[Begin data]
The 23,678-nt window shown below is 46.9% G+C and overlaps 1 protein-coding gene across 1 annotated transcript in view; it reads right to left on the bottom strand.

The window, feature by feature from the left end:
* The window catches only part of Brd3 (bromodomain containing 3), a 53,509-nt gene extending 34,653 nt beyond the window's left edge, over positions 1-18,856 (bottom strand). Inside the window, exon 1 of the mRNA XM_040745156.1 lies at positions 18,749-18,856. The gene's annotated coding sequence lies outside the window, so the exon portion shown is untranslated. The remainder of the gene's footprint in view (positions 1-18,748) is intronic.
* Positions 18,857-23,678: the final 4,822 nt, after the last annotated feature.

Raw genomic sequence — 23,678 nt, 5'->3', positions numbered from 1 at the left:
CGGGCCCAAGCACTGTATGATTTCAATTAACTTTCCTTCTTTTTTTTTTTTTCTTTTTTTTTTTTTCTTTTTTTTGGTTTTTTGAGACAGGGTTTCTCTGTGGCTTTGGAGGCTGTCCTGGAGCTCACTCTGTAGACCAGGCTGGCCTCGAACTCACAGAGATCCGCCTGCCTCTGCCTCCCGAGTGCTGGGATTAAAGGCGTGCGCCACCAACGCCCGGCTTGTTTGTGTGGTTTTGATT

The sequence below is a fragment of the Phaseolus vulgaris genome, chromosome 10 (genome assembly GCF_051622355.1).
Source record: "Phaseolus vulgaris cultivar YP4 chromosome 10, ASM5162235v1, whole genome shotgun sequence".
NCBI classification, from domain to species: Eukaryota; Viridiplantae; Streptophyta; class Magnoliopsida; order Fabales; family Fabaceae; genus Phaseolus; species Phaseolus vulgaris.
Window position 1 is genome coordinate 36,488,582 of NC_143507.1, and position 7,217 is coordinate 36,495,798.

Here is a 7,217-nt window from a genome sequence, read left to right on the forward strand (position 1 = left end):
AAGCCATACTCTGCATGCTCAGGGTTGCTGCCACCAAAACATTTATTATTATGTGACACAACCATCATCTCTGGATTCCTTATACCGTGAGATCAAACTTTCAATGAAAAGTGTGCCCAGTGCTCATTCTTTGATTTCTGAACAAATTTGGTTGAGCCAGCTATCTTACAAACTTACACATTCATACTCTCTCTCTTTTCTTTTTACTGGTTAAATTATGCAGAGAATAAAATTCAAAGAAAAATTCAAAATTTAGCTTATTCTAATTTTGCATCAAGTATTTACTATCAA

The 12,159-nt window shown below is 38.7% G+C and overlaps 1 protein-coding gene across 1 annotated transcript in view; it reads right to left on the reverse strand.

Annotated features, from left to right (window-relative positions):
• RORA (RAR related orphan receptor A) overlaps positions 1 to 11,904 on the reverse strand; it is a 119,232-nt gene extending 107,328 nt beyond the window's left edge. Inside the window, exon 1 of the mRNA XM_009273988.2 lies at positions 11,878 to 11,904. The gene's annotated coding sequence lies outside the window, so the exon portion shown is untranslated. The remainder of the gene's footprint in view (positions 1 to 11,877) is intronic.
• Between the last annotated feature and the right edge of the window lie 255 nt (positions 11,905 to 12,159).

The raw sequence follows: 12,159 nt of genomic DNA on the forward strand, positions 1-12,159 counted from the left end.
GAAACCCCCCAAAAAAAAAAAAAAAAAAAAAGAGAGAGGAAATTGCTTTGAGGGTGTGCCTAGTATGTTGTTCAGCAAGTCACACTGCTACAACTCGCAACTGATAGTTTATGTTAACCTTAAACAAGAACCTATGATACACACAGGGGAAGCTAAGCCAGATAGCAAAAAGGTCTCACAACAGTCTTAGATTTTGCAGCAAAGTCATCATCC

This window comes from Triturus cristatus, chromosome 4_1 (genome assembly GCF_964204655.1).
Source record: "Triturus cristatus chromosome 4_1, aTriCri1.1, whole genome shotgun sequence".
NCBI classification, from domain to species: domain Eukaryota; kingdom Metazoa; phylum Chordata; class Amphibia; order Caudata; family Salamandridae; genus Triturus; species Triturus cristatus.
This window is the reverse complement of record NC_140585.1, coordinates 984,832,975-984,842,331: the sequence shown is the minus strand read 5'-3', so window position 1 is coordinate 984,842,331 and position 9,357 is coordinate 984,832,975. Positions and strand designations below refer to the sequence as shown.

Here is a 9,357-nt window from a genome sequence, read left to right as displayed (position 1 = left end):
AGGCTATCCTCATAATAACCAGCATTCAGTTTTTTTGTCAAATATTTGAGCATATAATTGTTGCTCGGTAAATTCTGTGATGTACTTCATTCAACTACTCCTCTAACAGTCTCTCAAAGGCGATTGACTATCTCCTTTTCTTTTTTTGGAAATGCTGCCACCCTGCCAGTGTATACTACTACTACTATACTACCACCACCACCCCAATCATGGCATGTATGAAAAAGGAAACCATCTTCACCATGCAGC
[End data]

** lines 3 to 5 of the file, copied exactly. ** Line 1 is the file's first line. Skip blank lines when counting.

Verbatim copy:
* The window catches only part of Brd3 (bromodomain containing 3), a 53,509-nt gene extending 34,653 nt beyond the window's left edge, over positions 1-18,856 (bottom strand). Inside the window, exon 1 of the mRNA XM_040745156.1 lies at positions 18,749-18,856. The gene's annotated coding sequence lies outside the window, so the exon portion shown is untranslated. The remainder of the gene's footprint in view (positions 1-18,748) is intronic.
* Positions 18,857-23,678: the final 4,822 nt, after the last annotated feature.

Raw genomic sequence — 23,678 nt, 5'->3', positions numbered from 1 at the left: